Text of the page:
NEW YORK — So much for the love affair between Tommy and Karl.
After a much ballyhooed launch, Tommy Hilfiger Corp., which acquired Lagerfeld's business in January 2005, pulled the plug on Lagerfeld's New York operation on Thursday.
Hilfiger, which was bought for $1.6 billion by Apax Partners last month, said it plans to consolidate the Lagerfeld operations into a sole Paris headquarters. As a result, the highly anticipated Karl Lagerfeld women's and men's contemporary collection, based here, will be discontinued following its fall 2006 retail debut. The Paris headquarters will continue to design, produce and sell the Lagerfeld Collection designer line (formerly called Lagerfeld Gallery).
The abrupt closure of the Karl Lagerfeld line, which was headquartered at 601 West 26th Street, will result in the elimination of 25 jobs, including that of Ann Acierno, president of new business development at Hilfiger, who oversaw the Lagerfeld business. Melanie Ward, who served as creative director of the Lagerfeld contemporary line, was a consultant, and her role may be ending along with the collection.
All global licensing will continue to be managed from New York by Hilfiger's established licensing organization. Lagerfeld will remain a wholly owned subsidiary of Hilfiger.
The designer's arrival in New York was heralded by a major fall runway show in February at the close of fashion week. Karl Lagerfeld offered a limited-edition capsule group this spring exclusively to Neiman Marcus and Bergdorf Goodman, consisting of about 28 women's and 23 men's styles, with denim as a key component. The Neiman's and Bergdorf's line was created to build excitement for the larger fall launch.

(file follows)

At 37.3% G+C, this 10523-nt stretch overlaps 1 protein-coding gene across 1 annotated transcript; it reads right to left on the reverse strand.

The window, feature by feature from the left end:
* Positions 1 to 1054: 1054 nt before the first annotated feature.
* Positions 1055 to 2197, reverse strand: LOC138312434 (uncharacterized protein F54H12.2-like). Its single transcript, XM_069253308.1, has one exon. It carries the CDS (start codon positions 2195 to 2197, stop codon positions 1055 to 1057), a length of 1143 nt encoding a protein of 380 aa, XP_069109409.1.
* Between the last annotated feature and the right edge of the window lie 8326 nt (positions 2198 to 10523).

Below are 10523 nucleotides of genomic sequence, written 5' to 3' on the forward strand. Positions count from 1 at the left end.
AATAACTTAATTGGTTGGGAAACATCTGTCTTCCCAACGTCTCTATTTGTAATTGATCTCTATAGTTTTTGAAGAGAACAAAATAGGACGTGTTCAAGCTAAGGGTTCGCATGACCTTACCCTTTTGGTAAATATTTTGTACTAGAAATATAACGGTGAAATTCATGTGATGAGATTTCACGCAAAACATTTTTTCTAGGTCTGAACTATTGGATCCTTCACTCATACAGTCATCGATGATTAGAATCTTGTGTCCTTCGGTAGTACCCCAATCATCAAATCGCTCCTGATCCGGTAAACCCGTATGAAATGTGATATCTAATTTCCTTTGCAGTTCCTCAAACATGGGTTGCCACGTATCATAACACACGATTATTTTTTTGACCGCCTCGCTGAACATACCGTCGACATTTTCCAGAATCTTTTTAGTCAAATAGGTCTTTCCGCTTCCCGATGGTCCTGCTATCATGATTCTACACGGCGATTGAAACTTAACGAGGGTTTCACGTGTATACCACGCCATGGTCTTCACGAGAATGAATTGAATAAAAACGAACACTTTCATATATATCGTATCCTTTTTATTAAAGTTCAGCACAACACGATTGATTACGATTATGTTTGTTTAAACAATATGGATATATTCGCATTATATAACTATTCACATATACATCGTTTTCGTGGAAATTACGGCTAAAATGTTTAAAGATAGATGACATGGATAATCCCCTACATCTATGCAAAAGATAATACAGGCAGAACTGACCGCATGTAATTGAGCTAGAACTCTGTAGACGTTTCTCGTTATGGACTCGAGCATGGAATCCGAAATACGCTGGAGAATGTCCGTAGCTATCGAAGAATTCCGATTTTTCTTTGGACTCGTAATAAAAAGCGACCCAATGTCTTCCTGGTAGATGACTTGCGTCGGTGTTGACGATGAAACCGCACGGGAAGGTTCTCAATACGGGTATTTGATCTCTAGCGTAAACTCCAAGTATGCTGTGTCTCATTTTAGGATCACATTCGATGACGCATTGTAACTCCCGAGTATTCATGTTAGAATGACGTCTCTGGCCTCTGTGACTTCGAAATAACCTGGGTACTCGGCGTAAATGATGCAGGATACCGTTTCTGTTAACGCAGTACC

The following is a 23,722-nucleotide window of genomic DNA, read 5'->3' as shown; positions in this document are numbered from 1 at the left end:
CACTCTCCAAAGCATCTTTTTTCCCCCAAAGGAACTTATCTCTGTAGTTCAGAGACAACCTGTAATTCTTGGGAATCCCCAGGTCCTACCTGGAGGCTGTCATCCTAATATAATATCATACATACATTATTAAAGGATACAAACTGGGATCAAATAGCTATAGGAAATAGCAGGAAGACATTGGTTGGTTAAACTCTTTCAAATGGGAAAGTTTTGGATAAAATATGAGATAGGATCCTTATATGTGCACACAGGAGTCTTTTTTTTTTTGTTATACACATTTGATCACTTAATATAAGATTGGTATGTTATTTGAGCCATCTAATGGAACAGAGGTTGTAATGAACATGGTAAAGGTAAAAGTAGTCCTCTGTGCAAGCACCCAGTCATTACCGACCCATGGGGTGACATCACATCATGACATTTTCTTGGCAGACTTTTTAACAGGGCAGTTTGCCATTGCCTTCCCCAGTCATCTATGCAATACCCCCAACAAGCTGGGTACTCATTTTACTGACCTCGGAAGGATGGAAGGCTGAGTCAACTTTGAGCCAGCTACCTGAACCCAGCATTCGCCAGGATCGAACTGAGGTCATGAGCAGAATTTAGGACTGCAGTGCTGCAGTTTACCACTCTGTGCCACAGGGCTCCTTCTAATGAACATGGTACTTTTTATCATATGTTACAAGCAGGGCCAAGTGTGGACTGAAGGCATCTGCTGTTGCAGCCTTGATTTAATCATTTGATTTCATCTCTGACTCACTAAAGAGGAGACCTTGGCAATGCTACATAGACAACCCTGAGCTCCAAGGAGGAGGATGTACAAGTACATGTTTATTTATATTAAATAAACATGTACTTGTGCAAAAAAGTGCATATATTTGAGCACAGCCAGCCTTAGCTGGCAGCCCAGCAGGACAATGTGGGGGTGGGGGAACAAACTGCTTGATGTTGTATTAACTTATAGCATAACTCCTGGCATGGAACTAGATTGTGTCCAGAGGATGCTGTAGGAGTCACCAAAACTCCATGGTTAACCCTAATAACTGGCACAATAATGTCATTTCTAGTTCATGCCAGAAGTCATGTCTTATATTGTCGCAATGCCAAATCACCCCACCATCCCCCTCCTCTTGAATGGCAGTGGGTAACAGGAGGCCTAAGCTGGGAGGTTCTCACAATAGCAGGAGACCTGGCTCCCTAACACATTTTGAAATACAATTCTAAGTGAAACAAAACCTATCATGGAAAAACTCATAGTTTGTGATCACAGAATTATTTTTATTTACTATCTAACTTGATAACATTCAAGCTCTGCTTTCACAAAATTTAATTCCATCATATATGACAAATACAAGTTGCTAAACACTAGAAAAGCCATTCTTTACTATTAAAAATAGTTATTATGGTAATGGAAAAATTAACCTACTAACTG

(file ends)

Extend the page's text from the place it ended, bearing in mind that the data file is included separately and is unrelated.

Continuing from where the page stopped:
Hilfiger and Lagerfeld originally had high hopes for the Karl Lagerfeld line, which was expected to be a big-volume business. "I'm very much into large distribution," said Lagerfeld last year. "With haute couture, I proved that I can design the most expensive things, and with H&M, I can do the less expensive things. This will be in the middle of all that."
Fred Gehring, chief executive officer of Hilfiger, couldn't be reached for comment Thursday, but said in a statement: "We believe strongly in the enormous potential of the Karl Lagerfeld brand. Karl is one of the great design icons of our time. However, the management of dual headquarters in both Paris and New York is complex and specifically at odds with the company's core mission following the acquisition by Apax Partners to focus resources on our core activity of further developing the Tommy Hilfiger brand."
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